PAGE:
Figure 3: A bacterial homologue of actin.
Figure 3 : A bacterial homologue of actin. Unfortunately we are unable to provide accessible alternative text for this. If you require assistance to access this image, or to obtain a text description, please contact

a, Genomic context of the bacterial actin-related protein (BARP) gene within the genome of the marine Deltaproteobacterium H. ochraceum. Red, gene encoding BARP; white, genes encoding hypothetical proteins; black, genes with functional annotations. b, RT–PCR demonstration of expression of the gene encoding BARP in H. ochraceum. c, Ribbon plot of the putative structure of BARP. d, Alignment of BARP with actin fromDictyostelium discoideum29 with similarities in black shaded text. Secondary structure elements (arrows, beta-strands; bars, alpha-helices) are colour-coded as in c. A phylogenetic tree including this protein is in Supplementary Figure 1.

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We conclude that targeting microorganisms for genome sequencing solely on the basis of phylogenetic considerations offers significant far-reaching benefits in diverse areas. Furthermore, the benefits of phylogenetically driven genome sequencing show no sign of saturating with these first 56 genomes. A key question then lies in determining how much bacterial and archaeal diversity remains to be sampled. Using SSU rRNA gene sequences as a proxy for organismal diversity (Fig. 4), we estimate that sequencing the genomes of only 1,520 phylogenetically selected isolates could encompass half of the phylogenetic diversity represented by known cultured bacteria and archaea. Given the continuing reductions in both the cost and difficulty in sequencing genomes25, this is certainly a tractable target in the next few years.

Figure 4: Phylogenetic diversity of bacteria and archaea on the basis of SSU rRNA genes.
Figure 4 : Phylogenetic diversity of bacteria and archaea on the basis of SSU rRNA genes. Unfortunately we are unable to provide accessible alternative text for this. If you require assistance to access this image, or to obtain a text description, please contact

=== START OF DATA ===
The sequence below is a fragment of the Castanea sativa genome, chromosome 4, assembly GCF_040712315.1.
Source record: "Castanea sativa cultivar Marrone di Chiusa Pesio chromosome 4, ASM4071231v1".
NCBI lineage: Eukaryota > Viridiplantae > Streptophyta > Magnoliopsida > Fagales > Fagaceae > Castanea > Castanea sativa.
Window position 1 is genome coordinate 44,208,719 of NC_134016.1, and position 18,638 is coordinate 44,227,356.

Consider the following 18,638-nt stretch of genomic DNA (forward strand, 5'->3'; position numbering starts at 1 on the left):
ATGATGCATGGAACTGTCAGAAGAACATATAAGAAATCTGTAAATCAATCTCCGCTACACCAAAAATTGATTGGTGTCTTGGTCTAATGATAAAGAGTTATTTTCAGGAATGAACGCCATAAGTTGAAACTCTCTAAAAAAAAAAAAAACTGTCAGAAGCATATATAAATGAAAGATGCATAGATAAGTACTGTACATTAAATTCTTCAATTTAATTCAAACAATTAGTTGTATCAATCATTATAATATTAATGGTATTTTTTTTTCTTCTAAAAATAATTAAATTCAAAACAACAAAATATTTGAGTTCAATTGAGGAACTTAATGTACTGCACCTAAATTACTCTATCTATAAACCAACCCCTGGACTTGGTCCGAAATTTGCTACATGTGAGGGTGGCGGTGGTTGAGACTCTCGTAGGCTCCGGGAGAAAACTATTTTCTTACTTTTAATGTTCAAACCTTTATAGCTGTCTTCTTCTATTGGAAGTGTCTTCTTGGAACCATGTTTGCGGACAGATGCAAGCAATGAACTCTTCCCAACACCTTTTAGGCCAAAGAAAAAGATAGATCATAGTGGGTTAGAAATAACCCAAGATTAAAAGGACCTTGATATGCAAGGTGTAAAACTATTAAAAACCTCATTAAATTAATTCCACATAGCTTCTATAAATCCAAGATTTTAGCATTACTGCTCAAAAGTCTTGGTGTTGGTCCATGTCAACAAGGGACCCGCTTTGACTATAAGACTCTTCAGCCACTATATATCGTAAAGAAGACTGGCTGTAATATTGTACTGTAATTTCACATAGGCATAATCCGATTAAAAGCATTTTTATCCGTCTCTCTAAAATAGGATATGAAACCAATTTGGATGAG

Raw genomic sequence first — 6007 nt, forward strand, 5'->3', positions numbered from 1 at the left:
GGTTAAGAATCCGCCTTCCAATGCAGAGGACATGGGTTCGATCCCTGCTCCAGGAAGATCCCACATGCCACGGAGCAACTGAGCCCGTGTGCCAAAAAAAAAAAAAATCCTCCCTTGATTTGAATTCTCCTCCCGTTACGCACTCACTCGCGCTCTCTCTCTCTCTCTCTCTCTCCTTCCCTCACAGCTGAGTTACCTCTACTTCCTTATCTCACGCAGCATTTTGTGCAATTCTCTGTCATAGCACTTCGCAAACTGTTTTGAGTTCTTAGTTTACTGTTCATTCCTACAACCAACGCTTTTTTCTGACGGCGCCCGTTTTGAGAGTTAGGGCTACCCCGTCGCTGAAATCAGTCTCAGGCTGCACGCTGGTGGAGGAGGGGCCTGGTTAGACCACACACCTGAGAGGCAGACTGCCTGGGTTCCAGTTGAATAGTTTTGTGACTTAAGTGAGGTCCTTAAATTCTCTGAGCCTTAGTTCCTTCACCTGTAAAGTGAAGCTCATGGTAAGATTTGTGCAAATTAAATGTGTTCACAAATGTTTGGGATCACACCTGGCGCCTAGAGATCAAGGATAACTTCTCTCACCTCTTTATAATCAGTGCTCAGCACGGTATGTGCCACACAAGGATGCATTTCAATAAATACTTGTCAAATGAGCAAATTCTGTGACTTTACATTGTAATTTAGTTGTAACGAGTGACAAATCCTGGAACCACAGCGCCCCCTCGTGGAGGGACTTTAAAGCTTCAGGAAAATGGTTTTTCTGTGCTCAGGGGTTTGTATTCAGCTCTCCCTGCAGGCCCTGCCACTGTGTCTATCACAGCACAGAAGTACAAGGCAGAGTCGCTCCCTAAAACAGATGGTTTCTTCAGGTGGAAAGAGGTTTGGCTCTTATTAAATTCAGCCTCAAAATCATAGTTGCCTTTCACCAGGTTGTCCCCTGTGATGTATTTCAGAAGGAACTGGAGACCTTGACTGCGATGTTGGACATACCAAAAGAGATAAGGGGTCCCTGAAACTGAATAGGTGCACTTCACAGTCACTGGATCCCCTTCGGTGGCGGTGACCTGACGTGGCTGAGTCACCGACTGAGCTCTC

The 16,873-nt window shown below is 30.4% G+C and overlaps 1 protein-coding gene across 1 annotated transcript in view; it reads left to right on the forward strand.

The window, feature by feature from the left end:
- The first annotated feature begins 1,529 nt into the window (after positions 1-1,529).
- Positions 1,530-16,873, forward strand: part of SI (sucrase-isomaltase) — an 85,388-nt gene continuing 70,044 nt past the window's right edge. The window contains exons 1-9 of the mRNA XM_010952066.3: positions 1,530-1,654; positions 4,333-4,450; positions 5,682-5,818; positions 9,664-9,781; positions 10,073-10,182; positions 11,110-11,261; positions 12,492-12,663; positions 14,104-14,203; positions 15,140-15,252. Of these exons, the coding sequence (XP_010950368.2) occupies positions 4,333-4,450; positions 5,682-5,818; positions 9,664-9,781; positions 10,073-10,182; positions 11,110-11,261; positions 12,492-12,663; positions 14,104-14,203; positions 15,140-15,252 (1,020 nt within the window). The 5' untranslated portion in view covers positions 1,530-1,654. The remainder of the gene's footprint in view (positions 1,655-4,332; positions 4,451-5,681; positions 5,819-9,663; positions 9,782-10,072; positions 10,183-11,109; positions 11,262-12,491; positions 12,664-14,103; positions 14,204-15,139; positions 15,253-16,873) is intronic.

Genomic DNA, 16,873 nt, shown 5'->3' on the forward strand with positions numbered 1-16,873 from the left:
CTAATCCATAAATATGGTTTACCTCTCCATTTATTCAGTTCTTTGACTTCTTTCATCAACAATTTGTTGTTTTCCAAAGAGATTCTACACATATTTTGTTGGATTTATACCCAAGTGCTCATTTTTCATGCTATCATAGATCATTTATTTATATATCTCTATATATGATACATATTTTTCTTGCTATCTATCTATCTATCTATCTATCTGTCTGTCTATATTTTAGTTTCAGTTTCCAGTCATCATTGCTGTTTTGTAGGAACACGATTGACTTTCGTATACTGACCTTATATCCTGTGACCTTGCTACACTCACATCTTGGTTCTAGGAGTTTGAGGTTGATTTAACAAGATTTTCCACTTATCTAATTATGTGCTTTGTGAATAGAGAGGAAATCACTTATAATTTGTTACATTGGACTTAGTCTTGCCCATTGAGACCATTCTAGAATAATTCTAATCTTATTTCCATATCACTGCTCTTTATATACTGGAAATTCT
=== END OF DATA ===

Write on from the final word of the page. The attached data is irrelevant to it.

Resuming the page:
Using a phylogenetic tree of unique SSU rRNA gene sequences7, phylogenetic diversity was measured for four subsets of this tree: organisms with sequenced genomes pre-GEBA (blue), the GEBA organisms (red), all cultured organisms (dark grey), and all available SSU rRNA genes (light grey). For each subtree, taxa were sorted by their contribution to the subtree phylogenetic diversity30 and the cumulative phylogenetic diversity was plotted from maximal (left) to the least (right). The inset magnifies the first 1,500 organisms. Comparison of the plots shows the phylogenetic ‘dark matter’ left to be sampled.

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However, the great majority of recognized bacterial and archaeal diversity is not represented by pure cultures and an additional 9,218 genome sequences from currently uncultured species would be required to capture 50% of this recognized diversity (Fig. 4). Such an undertaking will require new approaches to culturing or processing of multi-species samples using methods such as metagenomics26 or physical isolation of cells from mixed populations followed by whole genome amplification methods27. Obtaining reference genomes for the uncultured microbial majority will be a natural extension of the GEBA project, the ultimate goal of which is to provide a phylogenetically balanced genomic representation of the microbial tree of life. The pilot study presented here is a dedicated first step in this direction.

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Methods Summary